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Cocoa Flavanols Ignite Brain Cognition and Oxygenation in Adults

Deborah Killion

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Cocoa Flavanols Ignite Brain Cognition and Oxygenation in Adults
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The findings in a recent study involving 18 participants verified that healthy adults who took cocoa flavanols before engaging in complex tests did better and recuperated faster from mild vascular problems. The study findings were published in Journal Scientific Reports and reported that the positive results were from 14 out of the 18 participants.

According to Catarina Rendeiro, a revered lecturer and researcher from the University of Birmingham specializing in nutrition sciences, previous studies have confirmed that eating foods containing flavanols had significant benefits on vascular function. However, this was the first-ever study to link flavanols to cognitive performance and brain vascular enhancement in healthy adults. Catarina Rendeiro led the study alongside Gabrielle Gratton and Monica Fabian, and both reputed Champaign psychology professors at the University of Illinois.

Rendeiro further says that flavanols are small components that make up vegetables, cocoa, and fruits and are the elements behind the bright colors in vegetables and fruits. The research confirmed the potential benefits of flavanols on the brain's vasculature and cognitive functions.

Working alongside the other two professors, Rendeiro identified 18 nonsmokers with no history of respiratory, brain, vascular, or heart problems, assuming that the research findings could provide factual data to back the psychological benefits of dietary flavanols in healthy adults.

The exercise involved testing the participants before giving them cocoa flavanols and trying them after giving them processed cocoa containing little amounts of flavanols and testing them after giving them flavanols-rich cocoa. In all of the trials, researchers and participants didn't know which cocoa type they had consumed, so none knew what to expect.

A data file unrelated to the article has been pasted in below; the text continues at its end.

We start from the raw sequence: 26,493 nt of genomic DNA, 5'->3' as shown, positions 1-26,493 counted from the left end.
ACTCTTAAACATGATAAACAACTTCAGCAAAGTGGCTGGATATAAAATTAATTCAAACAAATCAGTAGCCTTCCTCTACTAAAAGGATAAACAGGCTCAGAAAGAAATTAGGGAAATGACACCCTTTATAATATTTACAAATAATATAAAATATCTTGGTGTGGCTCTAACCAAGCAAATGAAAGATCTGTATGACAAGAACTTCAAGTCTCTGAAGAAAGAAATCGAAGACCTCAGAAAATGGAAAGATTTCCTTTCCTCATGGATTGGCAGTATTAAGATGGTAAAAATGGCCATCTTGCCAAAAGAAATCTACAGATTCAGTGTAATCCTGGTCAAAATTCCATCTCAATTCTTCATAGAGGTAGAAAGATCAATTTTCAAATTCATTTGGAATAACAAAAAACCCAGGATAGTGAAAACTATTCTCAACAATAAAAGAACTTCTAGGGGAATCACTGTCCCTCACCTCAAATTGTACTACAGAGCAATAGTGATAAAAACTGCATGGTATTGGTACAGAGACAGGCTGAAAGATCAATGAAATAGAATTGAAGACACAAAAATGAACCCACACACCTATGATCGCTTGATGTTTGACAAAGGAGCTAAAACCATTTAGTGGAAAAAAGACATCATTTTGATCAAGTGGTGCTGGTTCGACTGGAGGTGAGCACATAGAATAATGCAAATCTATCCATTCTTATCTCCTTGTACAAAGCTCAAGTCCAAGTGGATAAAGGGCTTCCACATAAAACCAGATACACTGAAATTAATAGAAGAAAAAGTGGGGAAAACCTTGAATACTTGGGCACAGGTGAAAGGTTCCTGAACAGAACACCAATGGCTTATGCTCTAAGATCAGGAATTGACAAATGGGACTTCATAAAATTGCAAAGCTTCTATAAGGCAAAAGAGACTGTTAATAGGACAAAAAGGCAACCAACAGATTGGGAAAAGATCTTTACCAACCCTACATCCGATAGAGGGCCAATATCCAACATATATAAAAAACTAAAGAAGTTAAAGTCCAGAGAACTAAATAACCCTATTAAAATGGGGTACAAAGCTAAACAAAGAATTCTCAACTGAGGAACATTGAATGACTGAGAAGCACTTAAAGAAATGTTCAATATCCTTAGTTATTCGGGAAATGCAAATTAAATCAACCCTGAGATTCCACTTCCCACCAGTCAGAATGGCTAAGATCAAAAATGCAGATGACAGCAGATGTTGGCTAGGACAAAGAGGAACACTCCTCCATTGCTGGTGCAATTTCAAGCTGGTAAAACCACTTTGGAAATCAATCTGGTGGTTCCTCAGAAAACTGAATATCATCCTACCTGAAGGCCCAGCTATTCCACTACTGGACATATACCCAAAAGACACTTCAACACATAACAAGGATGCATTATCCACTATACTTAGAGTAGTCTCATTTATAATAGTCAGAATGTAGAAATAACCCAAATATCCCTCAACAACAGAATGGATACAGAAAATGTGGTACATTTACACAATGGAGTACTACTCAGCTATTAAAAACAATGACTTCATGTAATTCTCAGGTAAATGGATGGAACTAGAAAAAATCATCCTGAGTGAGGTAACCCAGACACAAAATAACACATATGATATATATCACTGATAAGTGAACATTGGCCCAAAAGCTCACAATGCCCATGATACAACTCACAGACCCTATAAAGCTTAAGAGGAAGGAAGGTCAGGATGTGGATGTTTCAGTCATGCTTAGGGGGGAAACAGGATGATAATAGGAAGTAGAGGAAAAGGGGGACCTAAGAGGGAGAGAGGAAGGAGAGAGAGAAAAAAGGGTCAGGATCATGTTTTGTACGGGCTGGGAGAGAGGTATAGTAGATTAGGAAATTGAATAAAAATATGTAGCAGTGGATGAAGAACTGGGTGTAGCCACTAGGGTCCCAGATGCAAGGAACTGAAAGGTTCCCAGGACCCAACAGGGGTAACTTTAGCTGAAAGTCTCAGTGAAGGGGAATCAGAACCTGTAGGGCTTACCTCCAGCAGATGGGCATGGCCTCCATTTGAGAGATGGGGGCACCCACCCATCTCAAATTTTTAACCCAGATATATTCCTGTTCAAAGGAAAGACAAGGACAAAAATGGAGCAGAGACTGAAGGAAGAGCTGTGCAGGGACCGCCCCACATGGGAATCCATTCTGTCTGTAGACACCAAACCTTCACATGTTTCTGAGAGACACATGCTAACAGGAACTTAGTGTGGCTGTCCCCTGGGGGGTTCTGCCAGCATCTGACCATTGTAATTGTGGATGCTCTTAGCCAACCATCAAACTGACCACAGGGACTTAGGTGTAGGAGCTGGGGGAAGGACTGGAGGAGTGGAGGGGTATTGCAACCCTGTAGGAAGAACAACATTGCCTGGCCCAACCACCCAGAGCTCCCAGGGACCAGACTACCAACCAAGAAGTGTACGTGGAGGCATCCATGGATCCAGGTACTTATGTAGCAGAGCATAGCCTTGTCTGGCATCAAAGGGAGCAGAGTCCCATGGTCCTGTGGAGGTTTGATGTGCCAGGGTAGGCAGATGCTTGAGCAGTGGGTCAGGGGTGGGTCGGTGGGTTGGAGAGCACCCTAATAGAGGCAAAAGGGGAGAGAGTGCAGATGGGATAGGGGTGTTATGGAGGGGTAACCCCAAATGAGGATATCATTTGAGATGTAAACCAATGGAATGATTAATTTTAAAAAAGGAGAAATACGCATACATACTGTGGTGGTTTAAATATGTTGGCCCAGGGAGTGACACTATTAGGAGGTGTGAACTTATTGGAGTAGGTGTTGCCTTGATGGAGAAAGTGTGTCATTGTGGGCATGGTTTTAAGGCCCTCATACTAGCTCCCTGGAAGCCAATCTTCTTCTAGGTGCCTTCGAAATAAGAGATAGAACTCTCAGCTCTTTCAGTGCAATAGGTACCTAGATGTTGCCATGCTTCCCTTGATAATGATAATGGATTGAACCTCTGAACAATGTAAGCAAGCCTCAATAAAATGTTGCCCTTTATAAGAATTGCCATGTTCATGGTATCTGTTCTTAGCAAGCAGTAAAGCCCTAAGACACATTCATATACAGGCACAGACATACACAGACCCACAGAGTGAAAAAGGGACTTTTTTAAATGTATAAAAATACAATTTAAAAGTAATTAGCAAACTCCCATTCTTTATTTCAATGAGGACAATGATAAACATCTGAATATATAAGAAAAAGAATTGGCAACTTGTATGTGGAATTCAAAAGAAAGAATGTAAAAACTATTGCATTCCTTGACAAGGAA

Two hours later, participants were to breathe air containing 5% carbon dioxide, which is 100 times the air concentration we usually breathe. Gratton says that this is a natural way to challenge the brain's vasculature to gauge its responses. She further adds that our bodies react to such changes by increasing the amount of blood directed to the brain, bringing in more oxygen and enabling the brain to clear off more carbon dioxide.

The team used near-infrared spectroscopy to measure frontal cortex oxygenation. The frontal cortex is the brain's section responsible for decision-making, planning, and controlling our behaviors.

The 18 participants were also challenged with complicated tasks, which needed managing, competing, and contradictory demands. According to the study findings, many participants experienced faster brain oxygenation after taking the cocoa flavanols, which they lacked when they took cocoa with no flavanols or didn't take the cocoa.

The oxygenation levels were three times more when the participants consumed the cocoa than when they didn't. The response time was one minute quicker, as well.

When they ingested the cocoa flavanols, participants could solve complex cognitive tests 11% quicker than they did when they had not taken the cocoa flavanols. That's clear proof that flavanols could improve someone's cognitive ability and strengthen their capacity to handle complex tasks.

While over 77% of the participants benefited from the intake of flavanols, about 22% didn't see any positive results. The 22% group involving four participants didn't witness any change in brain oxygenation or increased performance as they handled complex tasks.

The 4 participants had high oxygenation responses during the initial test before they even consumed the cocoa flavanols, so the room for improvement was very minimal, according to Rendeiro. Fabian says the change in vascular activity was likely because the cognitive function was improved, and the brain cognition was enhanced.

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